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Oral Interview Report

For the purpose of completing this report, I decided to interview a fellow international student Harris Khan, who hails from the South Asian country Pakistan. After a three days work of trying to match up the schedule and a time for the interview I finally caught up with him during our common break time. Harris is currently studying in the Masters for Business Law programme. According to the information he provided me during the interview, he grew up in the Southern city of Karachi and all his formal education was held there.

He started his schooling at the age of 4 years and by 22 years of age; after doing his GCE O’levels and A ‘levels, he had completed his Bachelors in Business Administration in one of the top universities in Pakistan. Harris mentions that all of his schooling had been completed in one of the country’s most prestigious academic systems. Thereon, after spending twenty two years in his home country, he decided to come to Canada for completing his Masters. When asked if he felt there were any major differences between the educational standards between the two countries, he was quick to answer with a positive “not really”.

In his mind and from what he has experienced, “both the countries have the same educational standard however; it is the way things are taught here which is different than back home. ” I wanted him to elaborate on what the education system in his country is like. So he explained, they have a tougher schooling system. Harris says the main reason why the schools are very strict in Pakistan is due to the fact that they follow the British system of education. “It really plays with your head and makes you think, we do college level mathematics or physics in grade 11 and 12.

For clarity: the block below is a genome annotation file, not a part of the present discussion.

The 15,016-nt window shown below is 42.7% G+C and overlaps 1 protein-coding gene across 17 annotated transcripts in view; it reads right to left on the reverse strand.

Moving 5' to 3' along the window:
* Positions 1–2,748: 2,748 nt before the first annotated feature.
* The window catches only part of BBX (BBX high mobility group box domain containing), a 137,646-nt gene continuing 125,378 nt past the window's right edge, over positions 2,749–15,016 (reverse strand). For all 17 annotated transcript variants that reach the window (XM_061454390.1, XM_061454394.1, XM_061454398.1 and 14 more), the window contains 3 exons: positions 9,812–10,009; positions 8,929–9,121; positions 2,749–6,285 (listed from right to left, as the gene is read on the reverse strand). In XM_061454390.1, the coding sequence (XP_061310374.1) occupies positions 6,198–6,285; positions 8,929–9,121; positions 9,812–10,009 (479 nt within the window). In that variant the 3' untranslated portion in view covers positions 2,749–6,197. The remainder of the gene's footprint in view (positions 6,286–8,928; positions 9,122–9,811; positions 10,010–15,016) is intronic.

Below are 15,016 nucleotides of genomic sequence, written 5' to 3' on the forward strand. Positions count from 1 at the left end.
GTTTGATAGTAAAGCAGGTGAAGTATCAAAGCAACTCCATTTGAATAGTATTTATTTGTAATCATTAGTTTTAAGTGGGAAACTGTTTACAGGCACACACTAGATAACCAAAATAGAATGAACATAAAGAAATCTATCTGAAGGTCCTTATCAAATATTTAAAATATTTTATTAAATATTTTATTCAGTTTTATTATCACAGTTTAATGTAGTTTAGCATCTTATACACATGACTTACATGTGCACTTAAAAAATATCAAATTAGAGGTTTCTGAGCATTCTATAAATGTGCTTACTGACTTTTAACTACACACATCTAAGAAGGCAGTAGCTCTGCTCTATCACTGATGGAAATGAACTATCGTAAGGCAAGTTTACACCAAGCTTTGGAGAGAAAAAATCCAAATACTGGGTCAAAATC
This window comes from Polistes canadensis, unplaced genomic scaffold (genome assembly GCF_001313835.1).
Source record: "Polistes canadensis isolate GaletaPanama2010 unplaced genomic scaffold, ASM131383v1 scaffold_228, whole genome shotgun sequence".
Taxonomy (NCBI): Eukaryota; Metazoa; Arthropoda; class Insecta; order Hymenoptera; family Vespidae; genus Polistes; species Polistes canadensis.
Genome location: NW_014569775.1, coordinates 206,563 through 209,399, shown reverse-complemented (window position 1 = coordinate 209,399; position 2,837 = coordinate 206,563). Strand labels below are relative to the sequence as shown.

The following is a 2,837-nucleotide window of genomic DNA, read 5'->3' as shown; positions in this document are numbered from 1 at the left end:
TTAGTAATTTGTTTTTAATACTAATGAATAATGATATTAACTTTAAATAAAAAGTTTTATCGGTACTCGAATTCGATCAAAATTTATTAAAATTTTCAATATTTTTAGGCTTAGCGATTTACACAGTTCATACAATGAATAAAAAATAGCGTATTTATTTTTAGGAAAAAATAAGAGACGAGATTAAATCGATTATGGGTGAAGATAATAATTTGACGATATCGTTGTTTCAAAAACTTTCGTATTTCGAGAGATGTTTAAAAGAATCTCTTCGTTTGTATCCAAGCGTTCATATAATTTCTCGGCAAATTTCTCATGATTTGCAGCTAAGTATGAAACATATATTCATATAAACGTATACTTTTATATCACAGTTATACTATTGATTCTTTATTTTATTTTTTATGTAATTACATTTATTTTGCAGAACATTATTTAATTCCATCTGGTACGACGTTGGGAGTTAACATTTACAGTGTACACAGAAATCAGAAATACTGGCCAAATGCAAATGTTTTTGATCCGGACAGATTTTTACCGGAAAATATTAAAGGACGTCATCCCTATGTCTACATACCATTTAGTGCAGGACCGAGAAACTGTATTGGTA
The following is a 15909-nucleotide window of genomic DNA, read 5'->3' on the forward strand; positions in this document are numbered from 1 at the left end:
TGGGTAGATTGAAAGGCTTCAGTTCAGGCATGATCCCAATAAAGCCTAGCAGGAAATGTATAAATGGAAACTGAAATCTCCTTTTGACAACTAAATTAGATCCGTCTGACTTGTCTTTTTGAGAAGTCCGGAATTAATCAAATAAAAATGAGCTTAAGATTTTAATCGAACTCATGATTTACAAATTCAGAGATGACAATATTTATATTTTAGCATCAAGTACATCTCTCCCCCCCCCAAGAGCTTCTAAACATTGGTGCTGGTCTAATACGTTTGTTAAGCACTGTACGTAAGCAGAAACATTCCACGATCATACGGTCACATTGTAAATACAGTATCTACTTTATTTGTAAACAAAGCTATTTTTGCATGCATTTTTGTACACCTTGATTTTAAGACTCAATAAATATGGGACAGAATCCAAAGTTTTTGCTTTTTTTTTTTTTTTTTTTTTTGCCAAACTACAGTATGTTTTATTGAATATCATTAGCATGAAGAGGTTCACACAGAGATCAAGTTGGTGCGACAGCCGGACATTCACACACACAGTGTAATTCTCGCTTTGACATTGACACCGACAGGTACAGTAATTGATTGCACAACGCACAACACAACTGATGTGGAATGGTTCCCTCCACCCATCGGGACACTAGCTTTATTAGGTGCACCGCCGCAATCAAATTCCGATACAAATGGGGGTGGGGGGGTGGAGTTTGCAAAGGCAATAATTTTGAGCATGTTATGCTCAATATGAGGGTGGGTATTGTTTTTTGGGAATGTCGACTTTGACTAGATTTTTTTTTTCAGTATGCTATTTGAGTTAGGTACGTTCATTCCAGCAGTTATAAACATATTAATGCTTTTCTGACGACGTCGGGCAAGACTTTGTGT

The stimulation on a young mind is incredible out there. And there is fierce competition; everyone wants to get the best grades. There’s always a race. ” “Those who can afford to go to school benefit very much, because our schools really make you work hard. Our teachers engrave in us that we have to work hard and make a good living out of the future. Plus it is also an honor type of a thing, who does best, is always the question and you always want to be the answer. From the beginning I was molded in such a fashion that getting below an A grade is shameful.

You learn to be like that then, you always want to study and the final aim is to get into the top universities. ” He claimed that in Pakistan, schools are a strict boot camp you have to attend from 7 30 in the morning till 2 30 in the afternoon. They don’t enjoy multiple break times, only a single lunch break during the whole day. “We have a routine out there; tutorials after tutorials…can go on to 4 in a row, each one an hour long. ” One must wonder, that must be very hard on the students. But Harris quickly disagreed to that analysis by me.